Around the Towns: Milford – Wilton – Amherst

The point is some are for, some against tattoo parlor opening on the Oval

Reaction to plans for a tattoo parlor on the Oval has been mixed, according to Tracy Bardsley, Milford’s Main Street director.

LA East Tattoos and Body Piercing, formerly of Laconia, is scheduled to open in the PC Carr Realty building on Dec. 6.

“Some people feel it is not appropriate for the Oval,” said Bardsley, “while other businesspeople feel that if it’s a well-kept, clean business, it’s welcome. Many people I talked to feel tattoo parlors don’t have the connotations they used to, and tattooing is more mainstream now than it was years ago.”

LA East owner Wilfred Lamontagne called it a “very professional business with reasonable hours” – Wednesday through Sunday, noon until 8 p.m. “I hold all current licenses with tattooing. I’ve never had a problem concerning my business in 31 years,” he said.

Lamontagne said he closed his shop in Laconia because of the poor economy.

Town planner Sarah Marchant said there is nothing in the town’s zoning ordinance to prevent a tattoo parlor.

Open space

The Conservation Commission has completed the purchase of 283 acres in the northeastern part of Mason from Steven Moheban.

The land abuts conserved parcels in the adjoining towns: Society for the Protection of N.H. Forests in Wilton and the Mile Slip Conservation Area in Milford.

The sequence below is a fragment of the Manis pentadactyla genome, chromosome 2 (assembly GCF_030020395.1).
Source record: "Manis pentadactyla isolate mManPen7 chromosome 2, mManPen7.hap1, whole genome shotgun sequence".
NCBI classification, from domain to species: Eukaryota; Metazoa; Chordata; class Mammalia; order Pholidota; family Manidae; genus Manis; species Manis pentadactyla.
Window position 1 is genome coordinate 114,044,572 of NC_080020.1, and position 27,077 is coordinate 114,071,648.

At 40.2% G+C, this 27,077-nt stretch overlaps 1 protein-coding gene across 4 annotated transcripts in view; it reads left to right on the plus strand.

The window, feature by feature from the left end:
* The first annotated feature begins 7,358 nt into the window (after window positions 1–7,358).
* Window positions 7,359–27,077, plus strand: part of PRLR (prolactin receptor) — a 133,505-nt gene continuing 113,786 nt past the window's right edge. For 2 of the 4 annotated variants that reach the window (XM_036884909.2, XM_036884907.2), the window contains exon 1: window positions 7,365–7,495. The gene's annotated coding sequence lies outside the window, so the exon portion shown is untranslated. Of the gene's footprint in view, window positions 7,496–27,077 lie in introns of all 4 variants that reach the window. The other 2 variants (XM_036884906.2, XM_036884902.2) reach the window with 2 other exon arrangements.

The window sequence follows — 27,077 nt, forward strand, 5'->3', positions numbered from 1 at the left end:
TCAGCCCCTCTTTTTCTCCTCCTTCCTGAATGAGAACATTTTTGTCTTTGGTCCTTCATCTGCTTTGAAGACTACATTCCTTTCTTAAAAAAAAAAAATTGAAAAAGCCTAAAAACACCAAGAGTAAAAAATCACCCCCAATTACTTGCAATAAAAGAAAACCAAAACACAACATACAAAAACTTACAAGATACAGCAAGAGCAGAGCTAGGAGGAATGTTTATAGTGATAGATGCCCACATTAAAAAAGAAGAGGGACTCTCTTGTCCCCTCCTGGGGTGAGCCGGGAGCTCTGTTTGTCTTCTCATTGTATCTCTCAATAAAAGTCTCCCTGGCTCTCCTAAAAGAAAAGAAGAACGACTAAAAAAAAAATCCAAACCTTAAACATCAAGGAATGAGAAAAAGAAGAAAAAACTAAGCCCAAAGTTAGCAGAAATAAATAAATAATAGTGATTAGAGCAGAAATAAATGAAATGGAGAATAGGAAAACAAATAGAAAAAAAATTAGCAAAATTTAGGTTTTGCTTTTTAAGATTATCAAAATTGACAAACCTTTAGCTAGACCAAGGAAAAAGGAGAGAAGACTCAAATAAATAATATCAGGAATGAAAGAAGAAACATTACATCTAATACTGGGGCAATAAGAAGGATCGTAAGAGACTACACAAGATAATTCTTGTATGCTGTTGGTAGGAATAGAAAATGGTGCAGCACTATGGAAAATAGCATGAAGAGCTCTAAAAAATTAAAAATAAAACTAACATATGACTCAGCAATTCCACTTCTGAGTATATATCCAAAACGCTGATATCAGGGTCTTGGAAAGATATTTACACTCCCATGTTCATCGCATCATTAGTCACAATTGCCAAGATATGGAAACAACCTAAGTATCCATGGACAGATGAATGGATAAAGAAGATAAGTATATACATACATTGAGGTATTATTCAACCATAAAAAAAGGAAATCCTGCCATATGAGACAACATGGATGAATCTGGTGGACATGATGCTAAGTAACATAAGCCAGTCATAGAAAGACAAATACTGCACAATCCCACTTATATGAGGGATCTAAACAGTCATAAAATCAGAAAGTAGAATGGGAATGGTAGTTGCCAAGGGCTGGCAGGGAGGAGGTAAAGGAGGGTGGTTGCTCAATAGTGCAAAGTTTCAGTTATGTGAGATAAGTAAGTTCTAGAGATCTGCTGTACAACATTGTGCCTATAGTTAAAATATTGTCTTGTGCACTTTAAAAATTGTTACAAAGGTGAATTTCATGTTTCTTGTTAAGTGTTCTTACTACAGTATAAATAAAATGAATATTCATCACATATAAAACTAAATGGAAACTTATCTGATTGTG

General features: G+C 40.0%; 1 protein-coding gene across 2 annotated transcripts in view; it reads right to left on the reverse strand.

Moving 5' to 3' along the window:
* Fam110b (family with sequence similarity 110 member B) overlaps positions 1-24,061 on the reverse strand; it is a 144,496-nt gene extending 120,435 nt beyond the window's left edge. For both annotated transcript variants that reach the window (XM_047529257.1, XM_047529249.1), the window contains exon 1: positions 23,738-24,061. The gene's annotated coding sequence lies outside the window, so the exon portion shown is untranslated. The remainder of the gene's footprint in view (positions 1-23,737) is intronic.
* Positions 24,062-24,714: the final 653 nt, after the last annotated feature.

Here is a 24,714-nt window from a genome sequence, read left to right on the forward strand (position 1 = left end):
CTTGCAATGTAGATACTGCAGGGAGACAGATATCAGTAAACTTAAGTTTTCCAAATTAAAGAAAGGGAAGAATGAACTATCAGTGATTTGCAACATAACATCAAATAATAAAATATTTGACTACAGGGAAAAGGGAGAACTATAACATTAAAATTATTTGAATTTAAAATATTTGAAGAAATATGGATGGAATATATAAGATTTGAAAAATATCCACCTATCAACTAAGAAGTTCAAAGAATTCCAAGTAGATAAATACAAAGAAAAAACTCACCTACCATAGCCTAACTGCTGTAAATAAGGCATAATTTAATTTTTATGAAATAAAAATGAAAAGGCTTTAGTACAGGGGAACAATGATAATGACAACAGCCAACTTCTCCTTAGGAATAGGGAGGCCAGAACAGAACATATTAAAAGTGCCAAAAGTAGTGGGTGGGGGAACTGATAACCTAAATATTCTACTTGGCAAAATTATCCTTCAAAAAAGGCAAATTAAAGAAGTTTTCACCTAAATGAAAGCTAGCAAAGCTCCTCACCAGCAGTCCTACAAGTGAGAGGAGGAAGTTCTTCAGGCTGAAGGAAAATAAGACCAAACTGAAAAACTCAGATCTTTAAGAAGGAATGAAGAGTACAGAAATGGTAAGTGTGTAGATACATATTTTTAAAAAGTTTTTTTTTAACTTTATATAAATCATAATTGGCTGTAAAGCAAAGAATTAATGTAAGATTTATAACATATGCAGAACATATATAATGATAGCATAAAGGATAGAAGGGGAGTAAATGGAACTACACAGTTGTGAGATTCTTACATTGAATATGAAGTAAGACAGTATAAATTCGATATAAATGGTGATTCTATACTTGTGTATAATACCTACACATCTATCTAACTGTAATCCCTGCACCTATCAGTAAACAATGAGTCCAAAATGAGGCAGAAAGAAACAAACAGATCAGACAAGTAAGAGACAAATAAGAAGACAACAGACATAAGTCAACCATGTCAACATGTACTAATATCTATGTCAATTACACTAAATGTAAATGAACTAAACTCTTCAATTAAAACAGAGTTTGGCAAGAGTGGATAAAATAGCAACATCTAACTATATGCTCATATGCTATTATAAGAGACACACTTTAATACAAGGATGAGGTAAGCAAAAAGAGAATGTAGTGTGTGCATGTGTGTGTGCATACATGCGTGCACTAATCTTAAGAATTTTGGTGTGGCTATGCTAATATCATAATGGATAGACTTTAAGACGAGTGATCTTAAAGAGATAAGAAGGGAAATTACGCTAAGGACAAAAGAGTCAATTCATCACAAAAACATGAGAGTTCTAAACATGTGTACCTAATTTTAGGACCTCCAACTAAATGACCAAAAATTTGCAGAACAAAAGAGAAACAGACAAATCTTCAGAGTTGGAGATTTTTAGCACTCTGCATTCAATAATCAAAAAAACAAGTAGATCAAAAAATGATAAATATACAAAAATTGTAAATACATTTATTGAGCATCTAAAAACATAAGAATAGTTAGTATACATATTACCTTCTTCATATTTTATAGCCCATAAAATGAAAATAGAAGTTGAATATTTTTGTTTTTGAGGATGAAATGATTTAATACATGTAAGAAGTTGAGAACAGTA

Like the adjoining land, this parcel will be open for all types of non-motorized use, and by snowmobiles in the winter. All ATVs are prohibited. The parcel can be accessed through a metal gate on an old woods road on Mitchell Hill Road.

The purchase price was $500,000 and will be covered by the sale of the Whitaker House (part of the Bronson Potter Estate deeded to the town several years ago), conservation funds and an $80,000 bond. The bond will be repaid through proceeds from the current use land use change tax.

Road worriers

It’s going to take “big dollars” to get Amherst’s roads up to snuff, according to a committee charged with creating a long-term plan for road maintenance.

The Road Funding Analysis Committee, chaired by former Selectman Jay Dinkel, shared its findings with selectmen Monday night. The committee called for increasing the summer maintenance budget from $700,000 to $1.1 million, an increase of 57 percent.

In addition, the committee asked selectmen to consider bonding roughly $15 million to reconstruct stretches of the worst roads in town.

Selectmen seemed generally supportive of the committee’s concepts, but were concerned about the cost.

Shop saved from horror

WILTON – The building that holds the Color Shop survived disastrous fires in 1881, 1885 and 1987, the only Main Street building to do so.

On Friday, it could have been destroyed in a freak fire, but a couple of sharp-eyed Samaritans came along.

The shop is currently undergoing extensive renovations to become a store and library for the Center for Anthroposophy. On Friday, a workman inadvertently left a sander sitting on a register.

Sarah Disano and her fiance, Jeff Roy, both of Nashua, was in town to see a film at the Town Hall Theater. Having arrived early, they strolled along Main Street and Jeff noticed the fire through a window and called 911. Firemen had to break down the door, but the shop suffered only minor damage.

According to Main Street Director Sarah Sadowski, Disano works with the Community Development Finance Authority and promotes the preservation of main streets at the state level as the CDFA’s downtown resource center.

Saving historic business blocks from fire could be a little out of her expertise, but certainly is in her line of work.